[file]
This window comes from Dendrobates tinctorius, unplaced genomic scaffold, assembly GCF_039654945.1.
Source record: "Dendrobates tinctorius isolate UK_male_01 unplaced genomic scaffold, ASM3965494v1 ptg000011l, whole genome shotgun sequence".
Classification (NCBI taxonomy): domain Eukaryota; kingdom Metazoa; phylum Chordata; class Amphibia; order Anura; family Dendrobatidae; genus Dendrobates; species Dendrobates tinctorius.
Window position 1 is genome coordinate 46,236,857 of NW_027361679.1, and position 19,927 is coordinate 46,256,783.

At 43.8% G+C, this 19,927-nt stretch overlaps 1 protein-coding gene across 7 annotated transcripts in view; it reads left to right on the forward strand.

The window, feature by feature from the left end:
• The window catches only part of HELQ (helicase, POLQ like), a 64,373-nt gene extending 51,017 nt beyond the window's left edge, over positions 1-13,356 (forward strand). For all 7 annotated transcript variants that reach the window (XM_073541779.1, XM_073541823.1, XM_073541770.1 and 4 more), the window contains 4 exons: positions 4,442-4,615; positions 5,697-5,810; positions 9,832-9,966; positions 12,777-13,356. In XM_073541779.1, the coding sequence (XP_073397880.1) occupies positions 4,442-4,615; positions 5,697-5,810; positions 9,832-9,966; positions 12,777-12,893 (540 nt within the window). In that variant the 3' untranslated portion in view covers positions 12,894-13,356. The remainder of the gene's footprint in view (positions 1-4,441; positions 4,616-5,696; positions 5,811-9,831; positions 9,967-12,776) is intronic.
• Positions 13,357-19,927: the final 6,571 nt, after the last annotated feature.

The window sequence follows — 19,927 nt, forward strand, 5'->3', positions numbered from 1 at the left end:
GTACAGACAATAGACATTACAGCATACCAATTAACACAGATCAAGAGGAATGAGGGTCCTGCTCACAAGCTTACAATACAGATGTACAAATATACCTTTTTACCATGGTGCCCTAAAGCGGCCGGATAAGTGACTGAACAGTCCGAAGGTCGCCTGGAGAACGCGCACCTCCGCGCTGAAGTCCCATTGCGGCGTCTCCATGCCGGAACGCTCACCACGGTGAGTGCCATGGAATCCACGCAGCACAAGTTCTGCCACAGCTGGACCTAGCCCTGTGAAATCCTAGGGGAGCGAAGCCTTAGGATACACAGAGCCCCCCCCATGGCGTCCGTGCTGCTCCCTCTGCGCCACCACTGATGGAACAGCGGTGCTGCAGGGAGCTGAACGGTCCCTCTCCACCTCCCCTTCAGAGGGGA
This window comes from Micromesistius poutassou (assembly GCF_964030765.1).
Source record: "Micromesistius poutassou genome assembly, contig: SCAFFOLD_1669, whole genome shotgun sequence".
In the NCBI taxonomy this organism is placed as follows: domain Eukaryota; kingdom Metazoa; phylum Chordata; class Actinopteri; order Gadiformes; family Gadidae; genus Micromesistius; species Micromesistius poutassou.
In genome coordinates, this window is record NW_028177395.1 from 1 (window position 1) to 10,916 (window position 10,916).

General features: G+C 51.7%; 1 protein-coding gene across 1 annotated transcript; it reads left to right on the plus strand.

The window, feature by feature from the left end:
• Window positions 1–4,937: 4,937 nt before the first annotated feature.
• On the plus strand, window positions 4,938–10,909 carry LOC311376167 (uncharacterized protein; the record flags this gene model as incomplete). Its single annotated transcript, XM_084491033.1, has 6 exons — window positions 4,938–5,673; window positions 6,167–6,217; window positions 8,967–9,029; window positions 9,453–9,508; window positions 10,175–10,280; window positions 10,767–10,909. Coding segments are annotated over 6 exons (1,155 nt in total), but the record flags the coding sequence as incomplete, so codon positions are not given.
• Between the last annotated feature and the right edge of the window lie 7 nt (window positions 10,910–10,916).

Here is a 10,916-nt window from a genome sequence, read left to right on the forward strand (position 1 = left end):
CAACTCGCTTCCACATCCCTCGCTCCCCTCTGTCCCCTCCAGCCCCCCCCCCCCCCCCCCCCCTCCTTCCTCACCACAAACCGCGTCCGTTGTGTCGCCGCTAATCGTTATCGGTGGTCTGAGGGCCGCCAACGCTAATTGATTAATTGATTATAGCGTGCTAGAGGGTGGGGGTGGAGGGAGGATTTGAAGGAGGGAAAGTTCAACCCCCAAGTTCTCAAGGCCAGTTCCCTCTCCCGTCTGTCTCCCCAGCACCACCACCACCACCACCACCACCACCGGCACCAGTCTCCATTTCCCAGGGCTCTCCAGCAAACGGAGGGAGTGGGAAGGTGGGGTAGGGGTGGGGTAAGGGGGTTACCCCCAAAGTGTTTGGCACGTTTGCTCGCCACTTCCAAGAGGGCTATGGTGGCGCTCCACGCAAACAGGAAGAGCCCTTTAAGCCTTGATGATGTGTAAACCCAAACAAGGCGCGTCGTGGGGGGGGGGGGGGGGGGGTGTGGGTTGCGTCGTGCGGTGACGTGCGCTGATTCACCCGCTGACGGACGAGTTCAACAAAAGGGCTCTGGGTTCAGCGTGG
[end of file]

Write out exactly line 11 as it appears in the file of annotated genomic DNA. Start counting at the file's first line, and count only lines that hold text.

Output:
This window comes from Micromesistius poutassou (assembly GCF_964030765.1).